What a warped ride this was…such a unique and taut tone, a too-tight smile beginning to slide. It was mentally exhausting at certain points because it was often unbearably philosophical and the overly detailed pettiness, tawdriness for 700+ pages often left me grinding my teeth…What amazed me about it was its’ darker presentation of inevitability, of fate…we are all part of some purpose-cogs in a machine, boys in an army, paramecium in some cosmic beast’s stomach…This book was the first to present to me the idea that we may be part of something bigger, but not necessarily better.

A Personal Matter by Kenzaburō Ōe:

One of the most unrelentingly dark novels I’ve ever read. Honestly oppressive and agonizing to read and one of the most unlikable protagonists I’ve ever met. The selfishness, self-destruction, self-pitying Bird represents all that is awful in humanity. Made me really think about what I would do faced with the same situation of having a brain-damaged baby on the way. A thoroughly uncomfortable, depraved, and fascinating experience. My only fear is that if someone can write about someone like this, someone like this may exist.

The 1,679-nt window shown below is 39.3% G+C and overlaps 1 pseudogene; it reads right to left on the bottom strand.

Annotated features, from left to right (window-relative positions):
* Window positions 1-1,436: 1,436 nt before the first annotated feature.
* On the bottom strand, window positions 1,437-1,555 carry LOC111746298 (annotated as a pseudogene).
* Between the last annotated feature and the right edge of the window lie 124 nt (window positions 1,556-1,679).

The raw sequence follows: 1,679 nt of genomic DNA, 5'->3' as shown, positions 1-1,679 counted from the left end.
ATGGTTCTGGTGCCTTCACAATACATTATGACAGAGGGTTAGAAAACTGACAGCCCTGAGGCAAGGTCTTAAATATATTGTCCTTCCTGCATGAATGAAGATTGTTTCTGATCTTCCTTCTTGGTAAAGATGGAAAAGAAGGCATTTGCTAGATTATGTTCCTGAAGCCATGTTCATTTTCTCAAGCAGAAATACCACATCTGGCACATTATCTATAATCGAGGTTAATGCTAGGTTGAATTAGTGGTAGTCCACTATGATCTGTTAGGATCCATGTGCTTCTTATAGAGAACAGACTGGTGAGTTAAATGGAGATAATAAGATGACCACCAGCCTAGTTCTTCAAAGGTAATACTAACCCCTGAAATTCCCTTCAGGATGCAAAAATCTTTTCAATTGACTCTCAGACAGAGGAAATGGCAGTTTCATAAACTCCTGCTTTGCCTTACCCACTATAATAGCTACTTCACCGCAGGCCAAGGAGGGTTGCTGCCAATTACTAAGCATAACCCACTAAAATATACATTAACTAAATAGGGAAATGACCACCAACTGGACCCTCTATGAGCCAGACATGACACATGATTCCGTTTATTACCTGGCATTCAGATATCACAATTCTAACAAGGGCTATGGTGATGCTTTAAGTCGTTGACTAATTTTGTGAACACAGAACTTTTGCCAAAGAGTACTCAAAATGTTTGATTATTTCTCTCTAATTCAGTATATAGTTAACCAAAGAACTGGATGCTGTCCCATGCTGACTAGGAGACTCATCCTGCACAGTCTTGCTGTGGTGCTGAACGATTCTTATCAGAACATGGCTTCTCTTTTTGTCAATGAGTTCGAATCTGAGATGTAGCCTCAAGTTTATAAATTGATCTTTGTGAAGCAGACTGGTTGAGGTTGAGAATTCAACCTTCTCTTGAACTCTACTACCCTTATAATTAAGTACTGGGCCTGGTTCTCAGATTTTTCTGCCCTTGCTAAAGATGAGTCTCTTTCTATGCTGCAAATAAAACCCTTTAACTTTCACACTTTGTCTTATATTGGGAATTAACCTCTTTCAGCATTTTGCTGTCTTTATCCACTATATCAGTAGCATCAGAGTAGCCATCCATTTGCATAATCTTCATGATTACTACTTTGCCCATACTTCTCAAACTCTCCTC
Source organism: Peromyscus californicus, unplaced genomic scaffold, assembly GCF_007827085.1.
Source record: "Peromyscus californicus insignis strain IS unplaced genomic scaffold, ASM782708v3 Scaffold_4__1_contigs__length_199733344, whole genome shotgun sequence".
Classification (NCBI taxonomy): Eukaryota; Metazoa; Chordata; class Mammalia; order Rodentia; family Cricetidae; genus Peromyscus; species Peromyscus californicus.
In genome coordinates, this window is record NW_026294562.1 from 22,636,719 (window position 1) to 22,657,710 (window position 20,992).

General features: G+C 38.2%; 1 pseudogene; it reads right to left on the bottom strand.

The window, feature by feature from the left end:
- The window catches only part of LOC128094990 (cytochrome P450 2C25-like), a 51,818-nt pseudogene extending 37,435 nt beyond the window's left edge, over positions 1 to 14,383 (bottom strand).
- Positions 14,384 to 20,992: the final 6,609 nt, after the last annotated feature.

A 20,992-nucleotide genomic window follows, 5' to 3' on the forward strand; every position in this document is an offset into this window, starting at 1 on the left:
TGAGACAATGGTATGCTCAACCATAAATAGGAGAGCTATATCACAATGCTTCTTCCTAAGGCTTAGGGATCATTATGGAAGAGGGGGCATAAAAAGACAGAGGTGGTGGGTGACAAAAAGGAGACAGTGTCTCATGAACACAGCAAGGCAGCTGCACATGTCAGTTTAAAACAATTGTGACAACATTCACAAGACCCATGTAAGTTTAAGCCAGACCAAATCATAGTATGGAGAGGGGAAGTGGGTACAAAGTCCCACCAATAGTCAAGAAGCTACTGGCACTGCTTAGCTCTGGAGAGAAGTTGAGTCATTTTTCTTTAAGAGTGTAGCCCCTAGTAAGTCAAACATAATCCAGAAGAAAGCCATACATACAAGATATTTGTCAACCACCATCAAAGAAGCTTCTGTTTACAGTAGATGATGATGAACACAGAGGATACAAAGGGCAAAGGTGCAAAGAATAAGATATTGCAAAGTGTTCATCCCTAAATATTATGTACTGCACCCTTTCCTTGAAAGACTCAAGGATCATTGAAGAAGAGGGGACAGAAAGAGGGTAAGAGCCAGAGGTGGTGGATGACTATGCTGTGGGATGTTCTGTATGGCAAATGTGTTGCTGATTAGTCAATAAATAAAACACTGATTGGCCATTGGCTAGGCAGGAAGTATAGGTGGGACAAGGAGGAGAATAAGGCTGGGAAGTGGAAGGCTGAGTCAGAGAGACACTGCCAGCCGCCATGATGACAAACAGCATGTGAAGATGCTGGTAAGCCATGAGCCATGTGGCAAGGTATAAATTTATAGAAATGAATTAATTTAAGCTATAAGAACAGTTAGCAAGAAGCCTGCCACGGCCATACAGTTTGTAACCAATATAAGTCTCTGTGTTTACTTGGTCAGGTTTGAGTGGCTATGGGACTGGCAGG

Men Explain Things to Me by Rebecca Solnit:

Everyone should read this. Educational and empowering, I plan to reread often as a reminder of how much work needs to be done. Since reading this, I feel like I have become more conscious of the silencing, ignoring, and distorting of myself and other females I encounter. We don’t realize how much our minds have been conditioned by the patriarchy, this book is a good way to realize more of it. Also, one of the most memorable sentences for me came from this book- on Virginia Woolf’s writing…”a compass by which to get lost.”

The Man who Loved Only Numbers: The Story of Paul Erdös and the Search for Mathematical Truth by Paul Hoffman: